But one metric undermines Blur’s success. As the chart above shows, Blur has a far higher percentage of wash trading volume compared to OpenSea.
Wash trades are when the same person or people buy and sell an asset again and again to create a false impression of market activity — or in the case of Blur, to farm the marketplace’s lucrative token airdrop.
Wash trading is rampant on Blur: NFT tracking platform CryptoSlam found 80% of trades on Blur to be inorganic throughout its token release week.
The steep rise of inorganic trading prompted updates to NFT analytic platforms’ wash trading filters. DefiLlama now omits trades that contain the following characteristics:
- Self-trades, where the buyer and seller have the same address.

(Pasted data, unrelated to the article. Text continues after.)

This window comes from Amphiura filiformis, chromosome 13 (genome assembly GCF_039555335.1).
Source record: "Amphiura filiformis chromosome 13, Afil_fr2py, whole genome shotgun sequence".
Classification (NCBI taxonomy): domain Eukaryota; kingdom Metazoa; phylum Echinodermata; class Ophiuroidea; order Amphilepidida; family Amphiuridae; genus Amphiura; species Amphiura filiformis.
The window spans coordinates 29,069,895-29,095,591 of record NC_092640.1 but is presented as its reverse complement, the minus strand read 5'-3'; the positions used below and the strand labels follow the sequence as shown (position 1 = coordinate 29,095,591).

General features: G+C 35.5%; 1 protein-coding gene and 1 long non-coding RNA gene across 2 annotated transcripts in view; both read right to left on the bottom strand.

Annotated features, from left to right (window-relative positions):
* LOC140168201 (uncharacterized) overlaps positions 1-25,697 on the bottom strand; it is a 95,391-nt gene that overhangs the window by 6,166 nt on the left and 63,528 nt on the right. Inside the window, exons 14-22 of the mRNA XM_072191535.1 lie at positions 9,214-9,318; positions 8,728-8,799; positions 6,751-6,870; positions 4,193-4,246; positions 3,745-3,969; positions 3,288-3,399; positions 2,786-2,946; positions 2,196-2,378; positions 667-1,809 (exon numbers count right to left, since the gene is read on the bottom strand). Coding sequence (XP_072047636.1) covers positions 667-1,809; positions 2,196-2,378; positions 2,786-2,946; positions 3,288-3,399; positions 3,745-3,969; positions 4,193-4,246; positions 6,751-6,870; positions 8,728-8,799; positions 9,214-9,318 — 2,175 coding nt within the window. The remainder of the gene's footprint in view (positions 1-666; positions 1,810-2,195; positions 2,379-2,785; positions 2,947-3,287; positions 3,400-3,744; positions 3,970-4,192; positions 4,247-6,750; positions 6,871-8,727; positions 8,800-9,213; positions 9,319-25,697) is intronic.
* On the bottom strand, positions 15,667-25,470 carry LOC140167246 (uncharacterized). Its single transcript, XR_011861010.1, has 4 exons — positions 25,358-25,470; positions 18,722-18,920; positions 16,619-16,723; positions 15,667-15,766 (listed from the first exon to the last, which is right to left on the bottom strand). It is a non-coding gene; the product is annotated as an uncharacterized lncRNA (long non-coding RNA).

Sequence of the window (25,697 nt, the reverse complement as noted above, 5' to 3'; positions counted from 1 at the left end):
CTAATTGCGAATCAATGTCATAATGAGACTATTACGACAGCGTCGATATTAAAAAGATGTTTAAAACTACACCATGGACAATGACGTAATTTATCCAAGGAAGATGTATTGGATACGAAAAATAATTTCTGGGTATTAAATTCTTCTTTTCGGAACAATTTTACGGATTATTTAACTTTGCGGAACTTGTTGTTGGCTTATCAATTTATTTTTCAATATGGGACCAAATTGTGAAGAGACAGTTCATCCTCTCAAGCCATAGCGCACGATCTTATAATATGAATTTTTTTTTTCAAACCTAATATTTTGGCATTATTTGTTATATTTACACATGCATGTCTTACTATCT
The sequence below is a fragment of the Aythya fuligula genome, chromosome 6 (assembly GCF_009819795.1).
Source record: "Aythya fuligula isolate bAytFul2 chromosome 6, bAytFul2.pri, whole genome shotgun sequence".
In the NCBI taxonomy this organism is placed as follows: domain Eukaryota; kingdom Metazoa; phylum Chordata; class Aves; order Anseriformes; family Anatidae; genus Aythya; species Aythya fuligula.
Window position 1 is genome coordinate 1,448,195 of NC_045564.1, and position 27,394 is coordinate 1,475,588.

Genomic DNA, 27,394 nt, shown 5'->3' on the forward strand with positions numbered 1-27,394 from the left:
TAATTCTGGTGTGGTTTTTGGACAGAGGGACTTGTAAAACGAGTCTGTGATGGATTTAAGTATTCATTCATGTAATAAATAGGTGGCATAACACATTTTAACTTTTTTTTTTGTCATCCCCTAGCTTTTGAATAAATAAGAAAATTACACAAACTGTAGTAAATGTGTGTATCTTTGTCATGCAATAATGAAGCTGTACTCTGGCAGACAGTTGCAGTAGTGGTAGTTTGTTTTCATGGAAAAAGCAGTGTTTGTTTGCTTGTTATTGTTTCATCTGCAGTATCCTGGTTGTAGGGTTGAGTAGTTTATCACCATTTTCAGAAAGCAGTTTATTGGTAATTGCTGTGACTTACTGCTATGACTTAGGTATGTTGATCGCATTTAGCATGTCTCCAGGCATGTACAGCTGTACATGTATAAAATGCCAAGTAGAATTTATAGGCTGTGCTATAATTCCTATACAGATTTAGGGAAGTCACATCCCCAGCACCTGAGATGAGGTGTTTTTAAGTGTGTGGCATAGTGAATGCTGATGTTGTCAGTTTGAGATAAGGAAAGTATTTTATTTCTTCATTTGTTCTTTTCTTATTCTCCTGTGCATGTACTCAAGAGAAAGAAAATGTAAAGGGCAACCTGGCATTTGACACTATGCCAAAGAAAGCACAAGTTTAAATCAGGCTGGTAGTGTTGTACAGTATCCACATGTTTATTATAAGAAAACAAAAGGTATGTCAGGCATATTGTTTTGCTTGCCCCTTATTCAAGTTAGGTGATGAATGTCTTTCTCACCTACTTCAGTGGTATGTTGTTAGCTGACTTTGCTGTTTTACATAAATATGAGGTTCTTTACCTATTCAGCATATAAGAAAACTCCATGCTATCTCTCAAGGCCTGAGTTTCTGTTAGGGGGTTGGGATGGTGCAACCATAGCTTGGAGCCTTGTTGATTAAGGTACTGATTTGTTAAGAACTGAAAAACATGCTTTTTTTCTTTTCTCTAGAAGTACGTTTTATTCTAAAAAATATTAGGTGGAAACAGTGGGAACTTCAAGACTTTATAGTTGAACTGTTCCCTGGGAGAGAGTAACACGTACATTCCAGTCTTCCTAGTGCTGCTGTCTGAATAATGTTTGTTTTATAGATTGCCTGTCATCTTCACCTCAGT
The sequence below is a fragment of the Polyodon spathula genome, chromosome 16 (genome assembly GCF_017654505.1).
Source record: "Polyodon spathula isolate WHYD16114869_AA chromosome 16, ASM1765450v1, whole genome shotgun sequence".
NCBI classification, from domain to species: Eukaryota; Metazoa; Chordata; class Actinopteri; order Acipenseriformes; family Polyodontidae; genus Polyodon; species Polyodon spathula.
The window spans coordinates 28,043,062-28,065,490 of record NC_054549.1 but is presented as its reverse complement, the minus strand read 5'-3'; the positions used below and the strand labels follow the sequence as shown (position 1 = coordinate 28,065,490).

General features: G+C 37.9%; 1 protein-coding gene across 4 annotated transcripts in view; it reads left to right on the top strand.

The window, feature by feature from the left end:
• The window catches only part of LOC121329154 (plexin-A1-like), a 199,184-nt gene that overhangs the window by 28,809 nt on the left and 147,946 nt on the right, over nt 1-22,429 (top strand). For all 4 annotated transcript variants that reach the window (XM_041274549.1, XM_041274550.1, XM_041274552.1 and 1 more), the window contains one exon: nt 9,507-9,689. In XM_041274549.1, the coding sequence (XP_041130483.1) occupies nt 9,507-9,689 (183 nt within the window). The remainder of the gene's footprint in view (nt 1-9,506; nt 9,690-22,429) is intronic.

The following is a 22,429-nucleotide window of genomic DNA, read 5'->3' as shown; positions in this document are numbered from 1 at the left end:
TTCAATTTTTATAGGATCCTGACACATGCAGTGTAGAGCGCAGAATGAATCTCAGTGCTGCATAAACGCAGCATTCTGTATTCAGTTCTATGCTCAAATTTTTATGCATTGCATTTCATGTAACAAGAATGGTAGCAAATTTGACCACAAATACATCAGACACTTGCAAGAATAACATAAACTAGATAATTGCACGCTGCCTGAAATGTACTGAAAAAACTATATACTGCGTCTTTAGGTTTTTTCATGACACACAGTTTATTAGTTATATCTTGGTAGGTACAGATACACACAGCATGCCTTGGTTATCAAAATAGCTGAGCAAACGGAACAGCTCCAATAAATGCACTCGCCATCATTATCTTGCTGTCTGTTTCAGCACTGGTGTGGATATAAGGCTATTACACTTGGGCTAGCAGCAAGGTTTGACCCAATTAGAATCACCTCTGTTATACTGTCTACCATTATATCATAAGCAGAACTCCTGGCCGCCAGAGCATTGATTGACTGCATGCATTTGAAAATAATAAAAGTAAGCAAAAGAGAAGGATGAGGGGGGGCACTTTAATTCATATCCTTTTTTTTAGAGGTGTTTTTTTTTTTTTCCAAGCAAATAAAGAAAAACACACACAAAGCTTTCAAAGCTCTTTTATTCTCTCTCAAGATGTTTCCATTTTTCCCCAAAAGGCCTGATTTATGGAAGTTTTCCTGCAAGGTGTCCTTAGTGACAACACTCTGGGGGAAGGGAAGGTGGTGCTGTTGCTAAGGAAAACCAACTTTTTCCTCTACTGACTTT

- Circular trades, where an NFT finds its way back to the seller on the same platform.
- Buys and sells funded by the same address.
- Using flash loans to buy an NFT.
- Multiple transactions between the same buyer and seller paid above floor price.
These filters are not fool proof, and wash traders continue to find ways to bypass them. As long as platforms like Blur continue to incentivise the practice, wash trades will continue to skew NFT analytics data.
From an outsider’s perspective, sky-high valuations for digital pictures of monkeys or orange blocks might seem detached from reality. But if crypto experiences another bull market, the newly-minted millionaires will look for ways to show off their wealth. And, as history has taught us, NFTs and the luxury digital goods they represent will likely be a popular choice.
But fear not — DefiLlama will be here to equip you with the insights and data needed to navigate this eccentric market.
- Explore NFT wash trading data compiled by hildobby, a pseudonymous data analyst at crypto venture fund Dragonfly.
- Read up on court battles revolving around NFTs and copyright laws, such as the “Grumpy Cat” cease-and-desist order.